Saturday, March 26, 2011

Why I am a Christian Part 1: A Question Worth Asking

Probably the most important question that any of us will have to face.
-Oxford Professor of Philosophy and atheist Arif Ahmed on the existence of God

Intellectually fascinating, as well as potentially vital, to how we see life, the universe, and everything. 

-Atheist philosopher Peter Millican

Most articles of this sort, where the author is trying to explain why they are a Christian, Hindu, Atheist or Green Bay Packers fan seem to be written by people who have experienced a dramatic shift of opinion. It seems to me that having previously occupied a different position adds weight to your current position and an impetus to write about it. Then again, perhaps it is just that articles with such opinion shifts are more interesting to read, more popular, and thus more likely to be read by someone like me. Whatever the case, I do not have such a dramatic shift of opinion to detail but I hope to make up for that by fairly addressing current objections to Christianity, currently the English language objections garnering the most ink are those made by evangelical atheists in the tradition of David Hume, Bertrand Russell and Antony Flew. These men were all naturalists and so much of this series of posts will explain why I find naturalism to provide a deeply incomplete description of reality.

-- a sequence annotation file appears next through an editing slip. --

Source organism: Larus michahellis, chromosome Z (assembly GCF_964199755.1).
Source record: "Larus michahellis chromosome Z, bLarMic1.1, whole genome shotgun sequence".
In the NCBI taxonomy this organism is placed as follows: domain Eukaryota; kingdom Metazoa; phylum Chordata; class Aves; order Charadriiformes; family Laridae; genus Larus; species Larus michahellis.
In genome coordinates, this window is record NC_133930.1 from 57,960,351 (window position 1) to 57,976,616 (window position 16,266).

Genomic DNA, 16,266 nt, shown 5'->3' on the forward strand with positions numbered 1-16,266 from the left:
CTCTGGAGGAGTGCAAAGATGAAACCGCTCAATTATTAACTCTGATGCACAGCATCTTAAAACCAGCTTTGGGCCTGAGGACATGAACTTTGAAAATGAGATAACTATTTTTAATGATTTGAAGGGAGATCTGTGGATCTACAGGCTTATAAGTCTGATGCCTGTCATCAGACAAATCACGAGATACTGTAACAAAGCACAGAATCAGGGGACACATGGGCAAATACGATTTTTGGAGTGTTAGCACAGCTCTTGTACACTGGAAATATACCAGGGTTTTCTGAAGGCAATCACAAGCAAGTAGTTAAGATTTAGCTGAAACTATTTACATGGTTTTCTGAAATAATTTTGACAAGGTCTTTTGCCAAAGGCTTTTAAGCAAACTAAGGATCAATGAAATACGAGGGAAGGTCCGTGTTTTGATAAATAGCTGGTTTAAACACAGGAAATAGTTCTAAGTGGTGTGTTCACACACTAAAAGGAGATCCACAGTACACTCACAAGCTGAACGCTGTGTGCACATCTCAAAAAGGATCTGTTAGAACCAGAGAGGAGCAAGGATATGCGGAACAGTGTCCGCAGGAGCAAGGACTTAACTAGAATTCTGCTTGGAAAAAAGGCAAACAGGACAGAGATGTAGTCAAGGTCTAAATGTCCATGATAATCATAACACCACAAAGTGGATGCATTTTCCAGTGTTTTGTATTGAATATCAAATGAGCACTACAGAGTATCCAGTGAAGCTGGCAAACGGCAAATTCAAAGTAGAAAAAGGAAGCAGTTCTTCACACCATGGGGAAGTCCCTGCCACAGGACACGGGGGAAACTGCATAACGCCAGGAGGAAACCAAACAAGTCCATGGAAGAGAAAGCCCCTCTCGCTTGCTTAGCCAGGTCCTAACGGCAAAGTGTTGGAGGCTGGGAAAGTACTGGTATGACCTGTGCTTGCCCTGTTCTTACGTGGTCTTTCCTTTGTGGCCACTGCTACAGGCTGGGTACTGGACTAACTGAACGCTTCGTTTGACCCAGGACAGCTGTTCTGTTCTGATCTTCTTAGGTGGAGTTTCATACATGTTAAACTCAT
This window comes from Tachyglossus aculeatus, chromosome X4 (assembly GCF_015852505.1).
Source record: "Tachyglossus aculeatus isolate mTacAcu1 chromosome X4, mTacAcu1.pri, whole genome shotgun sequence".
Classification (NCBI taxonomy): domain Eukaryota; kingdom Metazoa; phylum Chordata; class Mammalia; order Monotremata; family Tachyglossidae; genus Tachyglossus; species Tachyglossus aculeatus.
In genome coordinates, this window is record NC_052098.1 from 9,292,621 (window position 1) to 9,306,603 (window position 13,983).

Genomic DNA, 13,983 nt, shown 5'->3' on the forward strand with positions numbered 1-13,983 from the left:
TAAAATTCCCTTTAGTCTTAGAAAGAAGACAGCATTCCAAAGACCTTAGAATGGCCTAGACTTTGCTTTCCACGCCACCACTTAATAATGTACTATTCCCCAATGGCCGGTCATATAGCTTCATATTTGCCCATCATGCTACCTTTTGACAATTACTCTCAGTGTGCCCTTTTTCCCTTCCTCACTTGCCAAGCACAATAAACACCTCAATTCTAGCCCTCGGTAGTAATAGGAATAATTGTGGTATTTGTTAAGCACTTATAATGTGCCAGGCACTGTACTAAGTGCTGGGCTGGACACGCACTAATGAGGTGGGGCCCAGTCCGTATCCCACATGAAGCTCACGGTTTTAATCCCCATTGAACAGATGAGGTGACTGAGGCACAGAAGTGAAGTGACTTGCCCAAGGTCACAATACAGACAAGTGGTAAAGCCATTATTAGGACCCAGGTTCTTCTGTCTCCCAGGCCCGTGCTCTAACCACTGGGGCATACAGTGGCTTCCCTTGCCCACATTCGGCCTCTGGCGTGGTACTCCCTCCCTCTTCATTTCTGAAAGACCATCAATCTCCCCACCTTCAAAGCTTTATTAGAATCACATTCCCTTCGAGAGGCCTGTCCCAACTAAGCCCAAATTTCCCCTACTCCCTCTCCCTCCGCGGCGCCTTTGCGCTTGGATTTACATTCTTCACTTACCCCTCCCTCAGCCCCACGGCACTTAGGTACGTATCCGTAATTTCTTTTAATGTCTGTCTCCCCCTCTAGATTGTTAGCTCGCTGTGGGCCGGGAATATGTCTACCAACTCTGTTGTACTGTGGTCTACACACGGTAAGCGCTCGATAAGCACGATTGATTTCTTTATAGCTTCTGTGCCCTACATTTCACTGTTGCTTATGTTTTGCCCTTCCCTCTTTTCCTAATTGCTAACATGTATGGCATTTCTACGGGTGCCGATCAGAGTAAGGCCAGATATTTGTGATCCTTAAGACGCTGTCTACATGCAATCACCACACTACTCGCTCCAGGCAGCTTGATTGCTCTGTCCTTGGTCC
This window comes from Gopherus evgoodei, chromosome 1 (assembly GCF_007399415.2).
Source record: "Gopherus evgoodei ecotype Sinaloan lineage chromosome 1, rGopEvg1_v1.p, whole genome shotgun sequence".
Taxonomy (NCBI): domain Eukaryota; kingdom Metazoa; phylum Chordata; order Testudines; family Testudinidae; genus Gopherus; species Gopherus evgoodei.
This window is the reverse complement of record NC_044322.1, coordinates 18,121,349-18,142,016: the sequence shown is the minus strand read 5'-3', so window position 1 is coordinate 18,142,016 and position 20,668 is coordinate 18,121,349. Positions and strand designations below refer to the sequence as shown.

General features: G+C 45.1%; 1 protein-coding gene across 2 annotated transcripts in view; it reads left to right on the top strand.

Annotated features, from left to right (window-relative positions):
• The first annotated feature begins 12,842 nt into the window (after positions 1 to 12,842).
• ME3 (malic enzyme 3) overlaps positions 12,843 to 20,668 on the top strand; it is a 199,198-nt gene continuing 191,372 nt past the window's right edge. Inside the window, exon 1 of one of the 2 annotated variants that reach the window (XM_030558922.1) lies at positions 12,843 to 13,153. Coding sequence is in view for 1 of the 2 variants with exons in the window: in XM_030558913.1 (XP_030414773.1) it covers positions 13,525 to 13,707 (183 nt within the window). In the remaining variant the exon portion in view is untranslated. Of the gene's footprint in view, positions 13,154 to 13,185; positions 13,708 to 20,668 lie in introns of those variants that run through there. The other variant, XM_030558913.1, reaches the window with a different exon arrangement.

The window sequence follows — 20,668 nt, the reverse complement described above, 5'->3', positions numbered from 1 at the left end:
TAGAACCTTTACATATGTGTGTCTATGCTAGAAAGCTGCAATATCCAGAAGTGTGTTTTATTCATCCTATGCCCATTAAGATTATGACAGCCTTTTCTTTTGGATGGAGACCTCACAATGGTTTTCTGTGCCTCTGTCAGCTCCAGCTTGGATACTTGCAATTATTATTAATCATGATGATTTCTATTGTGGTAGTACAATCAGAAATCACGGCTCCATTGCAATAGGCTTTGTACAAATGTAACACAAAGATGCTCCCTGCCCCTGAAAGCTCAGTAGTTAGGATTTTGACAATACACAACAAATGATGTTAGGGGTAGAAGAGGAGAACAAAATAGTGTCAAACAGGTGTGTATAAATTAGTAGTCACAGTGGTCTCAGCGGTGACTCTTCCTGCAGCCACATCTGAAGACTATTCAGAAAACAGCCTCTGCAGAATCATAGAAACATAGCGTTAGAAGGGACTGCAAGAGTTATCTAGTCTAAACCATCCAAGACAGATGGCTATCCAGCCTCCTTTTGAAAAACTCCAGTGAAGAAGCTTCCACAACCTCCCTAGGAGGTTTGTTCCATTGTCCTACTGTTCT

But before really starting to answer the above question I think an objection that was raised most directly by Antony Flew, the world's leading atheist for part of the twentieth century, needs to be answered. Flew presented a now famous paper, Theology and Falsification to the Oxford Socratic Club (then chaired by CS Lewis) in 1950 and in it he attempts to end the discussion before it begins by objecting that words such as "Christian" are meaningless as they refer to something which cannot be falsified because we have no basis for proving or disproving anything that is not a part of the material universe. This sort of reductionist logic can also be applied to other words in the title so this first post will address Flew's assertion and explain why I think it is reasonable to believe that the statement "Why I am a Christian" is meaningful. If you think Flew's objection was dead boring or you simply haven't heard of it I'm afraid that this post will also strike you as quite boring.